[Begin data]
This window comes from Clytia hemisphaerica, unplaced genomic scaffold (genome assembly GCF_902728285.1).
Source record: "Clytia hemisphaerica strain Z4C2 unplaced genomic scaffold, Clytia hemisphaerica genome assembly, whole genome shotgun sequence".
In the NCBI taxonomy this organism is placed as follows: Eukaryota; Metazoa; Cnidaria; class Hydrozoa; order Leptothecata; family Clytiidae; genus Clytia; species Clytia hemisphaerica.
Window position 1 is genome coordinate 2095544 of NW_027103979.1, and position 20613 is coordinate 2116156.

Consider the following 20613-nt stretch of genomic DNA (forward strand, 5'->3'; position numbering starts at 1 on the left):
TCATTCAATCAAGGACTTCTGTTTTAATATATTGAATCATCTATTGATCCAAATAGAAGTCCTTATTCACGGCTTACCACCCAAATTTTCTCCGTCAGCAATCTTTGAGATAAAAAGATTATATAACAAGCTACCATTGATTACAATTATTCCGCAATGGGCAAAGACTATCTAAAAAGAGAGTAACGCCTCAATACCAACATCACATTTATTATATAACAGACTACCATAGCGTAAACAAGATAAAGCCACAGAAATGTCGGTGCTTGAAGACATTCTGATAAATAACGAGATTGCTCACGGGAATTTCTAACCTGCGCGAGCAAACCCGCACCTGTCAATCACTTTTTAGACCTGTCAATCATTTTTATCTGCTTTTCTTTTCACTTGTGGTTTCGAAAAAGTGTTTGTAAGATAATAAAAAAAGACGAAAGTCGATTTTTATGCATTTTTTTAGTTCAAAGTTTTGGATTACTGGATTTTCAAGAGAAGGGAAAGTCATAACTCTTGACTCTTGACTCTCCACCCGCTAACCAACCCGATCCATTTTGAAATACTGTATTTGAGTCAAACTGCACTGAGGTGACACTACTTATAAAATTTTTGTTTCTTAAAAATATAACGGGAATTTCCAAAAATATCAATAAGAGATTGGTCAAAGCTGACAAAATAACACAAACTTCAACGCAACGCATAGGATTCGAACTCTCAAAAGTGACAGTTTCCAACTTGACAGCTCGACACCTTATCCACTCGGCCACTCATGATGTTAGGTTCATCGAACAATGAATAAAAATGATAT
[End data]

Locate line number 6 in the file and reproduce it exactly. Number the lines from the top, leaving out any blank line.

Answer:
TCATTCAATCAAGGACTTCTGTTTTAATATATTGAATCATCTATTGATCCAAATAGAAGTCCTTATTCACGGCTTACCACCCAAATTTTCTCCGTCAGCAATCTTTGAGATAAAAAGATTATATAACAAGCTACCATTGATTACAATTATTCCGCAATGGGCAAAGACTATCTAAAAAGAGAGTAACGCCTCAATACCAACATCACATTTATTATATAACAGACTACCATAGCGTAAACAAGATAAAGCCACAGAAATGTCGGTGCTTGAAGACATTCTGATAAATAACGAGATTGCTCACGGGAATTTCTAACCTGCGCGAGCAAACCCGCACCTGTCAATCACTTTTTAGACCTGTCAATCATTTTTATCTGCTTTTCTTTTCACTTGTGGTTTCGAAAAAGTGTTTGTAAGATAATAAAAAAAGACGAAAGTCGATTTTTATGCATTTTTTTAGTTCAAAGTTTTGGATTACTGGATTTTCAAGAGAAGGGAAAGTCATAACTCTTGACTCTTGACTCTCCACCCGCTAACCAACCCGATCCATTTTGAAATACTGTATTTGAGTCAAACTGCACTGAGGTGACACTACTTATAAAATTTTTGTTTCTTAAAAATATAACGGGAATTTCCAAAAATATCAATAAGAGATTGGTCAAAGCTGACAAAATAACACAAACTTCAACGCAACGCATAGGATTCGAACTCTCAAAAGTGACAGTTTCCAACTTGACAGCTCGACACCTTATCCACTCGGCCACTCATGATGTTAGGTTCATCGAACAATGAATAAAAATGATAT